While the design of secure and usable authentication for banking applications is a well-studied problem in the developed world, applying the same solutions to developing-world mobile banking is a challenge, primarily due to the limited capacity of the phones available in these regions. Amongst all mobile banking providers in the world, EKO is unique ... In this paper, we have demonstrated a security weakness in EKO’s solution which causes the privacy of user PINs to be easily compromised. On the positive side, we have also shown an alternative solution which not only fixes this problem with EKO’s scheme but also improves its usability and user-friendliness. This is an absolute win-win situation for user-centric security design – better security with better usability. Our research has potential implications for banking in the developed world also. While ATM-based banking is claimed to offer secure 2-factor authentication, such claims have considerably weakened with the increasing incidence of skimming attacks in the recent past ...
"Two Heads are Better Than One: Security and Usability of Device Associations in Group Scenarios" by Ronald Kainda, Ivan Flechais and Andrew William Roscoe of Oxford University (Oxford, U.K.):
We have analysed, evaluated and compared methods for transferring ngerprints among devices for the purpose of bootstrapping security in group scenarios. While it has been believed that group settings may be more subject to failures during the association process compared to single user pair-wise associations, our findings show the converse to be true ...
Based on participants' feedback and video analysis, we concluded that in group settings security of device association is a function of a sum of efforts rather than weakest link. Data further revealed that users rarely read instructions before using a new system but learn as they 'get on with it.' Users also believe that a secure system must be complex and difficult to use. In addition we realised how contextualising laboratory studies can lead to richer data and responses from participants.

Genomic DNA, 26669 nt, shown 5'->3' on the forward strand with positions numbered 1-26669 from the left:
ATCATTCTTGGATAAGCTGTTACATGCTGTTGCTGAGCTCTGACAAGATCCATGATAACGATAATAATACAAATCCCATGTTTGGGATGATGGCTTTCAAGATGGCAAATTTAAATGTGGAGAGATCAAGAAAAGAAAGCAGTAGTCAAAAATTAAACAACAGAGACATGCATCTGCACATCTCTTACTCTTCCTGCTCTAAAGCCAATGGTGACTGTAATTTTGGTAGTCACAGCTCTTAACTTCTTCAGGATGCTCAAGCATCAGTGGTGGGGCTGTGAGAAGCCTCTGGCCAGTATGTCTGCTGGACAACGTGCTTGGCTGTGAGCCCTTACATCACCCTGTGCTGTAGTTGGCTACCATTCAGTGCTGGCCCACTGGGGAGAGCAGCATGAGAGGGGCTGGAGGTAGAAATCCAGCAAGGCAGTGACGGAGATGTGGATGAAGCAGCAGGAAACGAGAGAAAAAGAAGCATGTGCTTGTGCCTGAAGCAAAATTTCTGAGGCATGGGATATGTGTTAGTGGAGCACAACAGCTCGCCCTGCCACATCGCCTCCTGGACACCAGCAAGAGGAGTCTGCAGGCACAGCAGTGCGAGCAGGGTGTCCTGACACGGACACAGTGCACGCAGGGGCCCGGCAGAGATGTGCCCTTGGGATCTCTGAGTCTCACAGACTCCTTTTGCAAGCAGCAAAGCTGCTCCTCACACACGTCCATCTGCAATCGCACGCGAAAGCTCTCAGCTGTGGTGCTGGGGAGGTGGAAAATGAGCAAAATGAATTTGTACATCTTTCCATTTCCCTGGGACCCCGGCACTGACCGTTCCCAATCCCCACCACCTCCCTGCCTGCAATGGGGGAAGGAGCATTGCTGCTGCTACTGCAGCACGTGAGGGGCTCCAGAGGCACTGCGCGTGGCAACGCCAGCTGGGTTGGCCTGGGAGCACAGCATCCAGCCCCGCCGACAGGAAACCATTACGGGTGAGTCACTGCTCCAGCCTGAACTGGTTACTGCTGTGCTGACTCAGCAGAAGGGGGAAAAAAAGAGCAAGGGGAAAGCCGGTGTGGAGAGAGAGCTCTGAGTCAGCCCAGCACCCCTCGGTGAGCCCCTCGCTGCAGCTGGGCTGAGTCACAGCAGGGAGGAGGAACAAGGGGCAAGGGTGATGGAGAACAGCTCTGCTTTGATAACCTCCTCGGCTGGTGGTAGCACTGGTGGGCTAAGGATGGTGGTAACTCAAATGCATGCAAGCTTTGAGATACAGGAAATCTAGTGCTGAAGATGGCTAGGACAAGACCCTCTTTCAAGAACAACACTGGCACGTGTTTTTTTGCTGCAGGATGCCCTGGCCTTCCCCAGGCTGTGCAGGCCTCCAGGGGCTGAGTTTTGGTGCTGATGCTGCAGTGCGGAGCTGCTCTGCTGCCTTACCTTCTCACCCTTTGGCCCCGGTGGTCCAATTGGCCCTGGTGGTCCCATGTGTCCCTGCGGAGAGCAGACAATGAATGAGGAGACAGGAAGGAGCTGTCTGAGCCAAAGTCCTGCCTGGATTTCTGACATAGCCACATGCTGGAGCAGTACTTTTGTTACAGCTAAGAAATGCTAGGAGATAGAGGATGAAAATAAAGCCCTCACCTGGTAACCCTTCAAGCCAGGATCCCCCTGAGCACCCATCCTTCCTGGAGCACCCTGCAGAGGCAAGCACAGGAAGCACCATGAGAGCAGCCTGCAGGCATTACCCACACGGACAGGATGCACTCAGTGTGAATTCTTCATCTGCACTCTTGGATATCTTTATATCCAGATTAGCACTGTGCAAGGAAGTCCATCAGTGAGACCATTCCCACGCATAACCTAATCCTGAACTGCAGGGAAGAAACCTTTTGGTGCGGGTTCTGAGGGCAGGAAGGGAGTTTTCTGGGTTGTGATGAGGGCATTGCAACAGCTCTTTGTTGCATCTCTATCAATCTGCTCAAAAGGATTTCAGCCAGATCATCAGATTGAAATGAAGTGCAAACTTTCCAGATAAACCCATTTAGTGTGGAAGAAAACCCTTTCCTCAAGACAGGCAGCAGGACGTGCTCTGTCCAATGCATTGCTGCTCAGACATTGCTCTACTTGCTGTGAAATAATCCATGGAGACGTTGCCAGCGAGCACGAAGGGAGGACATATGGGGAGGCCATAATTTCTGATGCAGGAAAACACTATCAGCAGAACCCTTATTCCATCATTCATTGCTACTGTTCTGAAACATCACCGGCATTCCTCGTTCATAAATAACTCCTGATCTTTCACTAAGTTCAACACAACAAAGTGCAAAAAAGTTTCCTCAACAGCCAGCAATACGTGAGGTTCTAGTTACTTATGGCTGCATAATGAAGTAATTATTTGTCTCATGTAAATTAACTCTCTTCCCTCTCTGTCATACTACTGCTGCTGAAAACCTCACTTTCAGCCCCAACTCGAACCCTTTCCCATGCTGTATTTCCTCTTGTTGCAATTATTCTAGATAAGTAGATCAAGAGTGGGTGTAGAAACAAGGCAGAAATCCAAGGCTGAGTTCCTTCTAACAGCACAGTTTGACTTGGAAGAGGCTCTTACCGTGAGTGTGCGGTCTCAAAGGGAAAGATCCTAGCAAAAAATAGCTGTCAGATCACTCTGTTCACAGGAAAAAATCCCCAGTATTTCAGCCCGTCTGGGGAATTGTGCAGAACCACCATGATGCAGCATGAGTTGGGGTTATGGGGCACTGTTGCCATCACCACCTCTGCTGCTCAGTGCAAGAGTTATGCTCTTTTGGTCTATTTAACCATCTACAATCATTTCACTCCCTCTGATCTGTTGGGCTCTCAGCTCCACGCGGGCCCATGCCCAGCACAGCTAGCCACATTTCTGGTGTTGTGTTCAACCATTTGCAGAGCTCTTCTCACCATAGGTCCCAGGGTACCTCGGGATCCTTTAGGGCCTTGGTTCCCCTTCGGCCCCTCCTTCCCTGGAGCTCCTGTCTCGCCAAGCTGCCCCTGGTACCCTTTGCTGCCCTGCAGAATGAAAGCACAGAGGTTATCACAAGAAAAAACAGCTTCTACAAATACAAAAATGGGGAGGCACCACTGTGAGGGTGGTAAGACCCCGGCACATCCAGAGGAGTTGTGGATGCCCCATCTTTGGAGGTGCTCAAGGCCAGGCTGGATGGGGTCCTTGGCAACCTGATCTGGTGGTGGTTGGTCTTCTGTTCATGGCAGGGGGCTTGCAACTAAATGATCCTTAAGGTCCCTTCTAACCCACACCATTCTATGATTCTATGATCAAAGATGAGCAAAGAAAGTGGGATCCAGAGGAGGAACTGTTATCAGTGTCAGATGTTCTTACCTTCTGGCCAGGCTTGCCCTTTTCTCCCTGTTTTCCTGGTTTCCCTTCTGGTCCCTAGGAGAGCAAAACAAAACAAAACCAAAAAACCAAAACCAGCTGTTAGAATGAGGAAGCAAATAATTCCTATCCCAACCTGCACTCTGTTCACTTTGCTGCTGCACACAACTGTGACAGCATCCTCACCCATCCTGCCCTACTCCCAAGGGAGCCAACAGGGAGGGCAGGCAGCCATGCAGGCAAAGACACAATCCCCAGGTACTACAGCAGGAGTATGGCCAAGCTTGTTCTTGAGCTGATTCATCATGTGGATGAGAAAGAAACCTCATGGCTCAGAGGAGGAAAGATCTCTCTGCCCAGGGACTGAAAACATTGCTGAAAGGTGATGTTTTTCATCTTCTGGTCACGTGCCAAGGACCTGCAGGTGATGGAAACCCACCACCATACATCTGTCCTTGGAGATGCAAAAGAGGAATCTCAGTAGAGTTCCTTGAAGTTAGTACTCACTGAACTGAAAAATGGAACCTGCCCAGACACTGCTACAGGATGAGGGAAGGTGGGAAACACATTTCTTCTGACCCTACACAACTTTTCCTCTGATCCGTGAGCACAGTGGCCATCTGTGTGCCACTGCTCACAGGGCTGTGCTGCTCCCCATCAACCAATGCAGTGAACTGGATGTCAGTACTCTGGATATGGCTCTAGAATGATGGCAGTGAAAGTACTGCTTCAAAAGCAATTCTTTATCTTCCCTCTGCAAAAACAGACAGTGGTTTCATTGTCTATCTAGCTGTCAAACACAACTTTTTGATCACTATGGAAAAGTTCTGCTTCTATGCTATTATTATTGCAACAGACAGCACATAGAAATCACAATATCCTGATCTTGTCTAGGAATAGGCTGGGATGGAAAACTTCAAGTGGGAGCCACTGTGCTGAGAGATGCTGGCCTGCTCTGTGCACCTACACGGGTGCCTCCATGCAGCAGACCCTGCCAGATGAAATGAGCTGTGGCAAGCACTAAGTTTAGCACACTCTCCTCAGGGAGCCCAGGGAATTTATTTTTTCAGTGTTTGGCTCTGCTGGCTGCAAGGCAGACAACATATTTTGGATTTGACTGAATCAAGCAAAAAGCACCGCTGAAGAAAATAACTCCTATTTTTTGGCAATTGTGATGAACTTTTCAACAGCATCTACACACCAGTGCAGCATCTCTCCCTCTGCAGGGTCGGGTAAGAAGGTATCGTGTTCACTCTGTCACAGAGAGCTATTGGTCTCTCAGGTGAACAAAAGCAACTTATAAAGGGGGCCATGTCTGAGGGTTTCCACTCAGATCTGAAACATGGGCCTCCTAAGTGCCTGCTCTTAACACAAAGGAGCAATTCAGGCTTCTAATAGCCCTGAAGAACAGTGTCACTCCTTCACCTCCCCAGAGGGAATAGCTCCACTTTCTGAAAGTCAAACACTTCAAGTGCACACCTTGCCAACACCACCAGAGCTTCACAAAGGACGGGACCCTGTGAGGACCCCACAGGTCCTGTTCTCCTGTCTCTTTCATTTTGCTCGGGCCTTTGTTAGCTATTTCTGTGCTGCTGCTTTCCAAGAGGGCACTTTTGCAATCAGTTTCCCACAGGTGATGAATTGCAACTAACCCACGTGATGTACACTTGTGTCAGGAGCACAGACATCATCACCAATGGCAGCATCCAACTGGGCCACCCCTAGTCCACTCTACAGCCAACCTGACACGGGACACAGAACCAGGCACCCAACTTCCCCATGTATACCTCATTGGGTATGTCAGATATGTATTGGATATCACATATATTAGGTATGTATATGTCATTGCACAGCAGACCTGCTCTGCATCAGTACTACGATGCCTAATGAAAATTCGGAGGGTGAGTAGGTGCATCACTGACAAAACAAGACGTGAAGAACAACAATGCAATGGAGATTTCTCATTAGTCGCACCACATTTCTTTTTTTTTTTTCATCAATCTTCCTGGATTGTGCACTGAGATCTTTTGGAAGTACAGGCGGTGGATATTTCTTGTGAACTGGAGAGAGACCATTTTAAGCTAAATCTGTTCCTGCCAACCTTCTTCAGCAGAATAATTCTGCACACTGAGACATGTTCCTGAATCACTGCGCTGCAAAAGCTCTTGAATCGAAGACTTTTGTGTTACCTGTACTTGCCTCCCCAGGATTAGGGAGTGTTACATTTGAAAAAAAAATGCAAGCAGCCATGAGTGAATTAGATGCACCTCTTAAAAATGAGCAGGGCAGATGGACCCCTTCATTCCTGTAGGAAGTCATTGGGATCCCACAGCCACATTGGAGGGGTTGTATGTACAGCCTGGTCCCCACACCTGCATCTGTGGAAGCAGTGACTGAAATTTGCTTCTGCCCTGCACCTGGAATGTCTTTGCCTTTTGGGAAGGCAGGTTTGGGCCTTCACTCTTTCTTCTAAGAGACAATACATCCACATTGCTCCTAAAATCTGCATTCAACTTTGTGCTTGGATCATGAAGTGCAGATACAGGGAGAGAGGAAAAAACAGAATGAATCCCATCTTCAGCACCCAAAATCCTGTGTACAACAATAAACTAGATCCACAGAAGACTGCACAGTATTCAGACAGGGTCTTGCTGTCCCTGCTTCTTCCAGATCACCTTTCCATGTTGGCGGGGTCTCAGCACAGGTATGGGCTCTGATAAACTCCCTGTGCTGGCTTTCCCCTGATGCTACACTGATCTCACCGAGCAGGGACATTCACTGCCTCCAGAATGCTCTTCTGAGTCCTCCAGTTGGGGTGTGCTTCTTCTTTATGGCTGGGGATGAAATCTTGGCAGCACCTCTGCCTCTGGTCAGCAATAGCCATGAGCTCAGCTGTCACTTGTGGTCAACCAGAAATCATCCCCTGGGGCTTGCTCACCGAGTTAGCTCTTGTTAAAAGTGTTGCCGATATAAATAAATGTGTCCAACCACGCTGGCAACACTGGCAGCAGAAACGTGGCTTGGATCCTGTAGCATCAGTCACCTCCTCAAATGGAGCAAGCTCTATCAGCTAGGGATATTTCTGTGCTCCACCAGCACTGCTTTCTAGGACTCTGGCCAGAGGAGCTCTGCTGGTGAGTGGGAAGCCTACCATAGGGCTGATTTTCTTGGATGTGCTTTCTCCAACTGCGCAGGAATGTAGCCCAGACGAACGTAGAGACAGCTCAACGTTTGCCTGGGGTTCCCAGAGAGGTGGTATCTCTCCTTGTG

"Influence of User Perception, Security Needs, and Social Factors on Device Pairing Method Choices" by Iulia Ion and Srdjan Capkun of ETH Zurich (Zurich, Switzerland), Marc Langheinrich of University of Lugano (Lugano, Switzerland) and Ponnurangam Kumaraguru of IIIT Delhi (New Delhi, India):
Creating a technically secure and highly usable method is not always sufficient to meet users' needs. The method should also comply with users' security perception and be appropriate for the specific social situation.
1. Map perceived security to method guarantees: Designers should create methods whose actual security guarantees are consistent with users' perceived security. To achieve this, it might be necessary to introduce redundant steps, controls, cancel buttons, and double confirmations.
2. Include security by default: We detected several mismatches between users' mental models and system designs, which prove the need to include security by default when dealing with sensitive data, such as a customer entrusting a confidential financial report or a bank issuing a credit card. Also, our results show users' willingness to have security enabled by default.
3. Support several methods: Some users liked Take a picture very much and disliked Listen up, and others felt exactly the opposite. To account for diverse personal preferences, mobile devices should support a set of different pairing methods.
4. Account for social factors: No single method is adequate for all situations. Users are likely to bypass security before breaking social norms. Designers should provide appropriate methods for professional environments, public and private places, and interaction with friends or strangers. The user could, for instance, choose between several variants: meeting mode, quiet room mode, professional mode, play/fun mode, etc.
The full text of these papers, as well as the others presented at SOUPS 2010, are available from the event's official site; along with information on two workshops held: Usable Security Experiment Reports (USER) and Security & Privacy Usability Technology Transfer: Emerging Research (SPUTTER).
NSF Awards Grant for Privacy Study to CyLab Researchers Acquisti, Cranor and Sadeh
CyLab Chronicles: Q and A with Lorrie Cranor (2010)
Reflections on SOUPS 2009: Between Worlds, Cultivating Superior Cleverness, Awaiting a Shift in Consciousness
Glimpses into the Fourth Annual Symposium on Usable Security and Privacy (SOUPS 2008)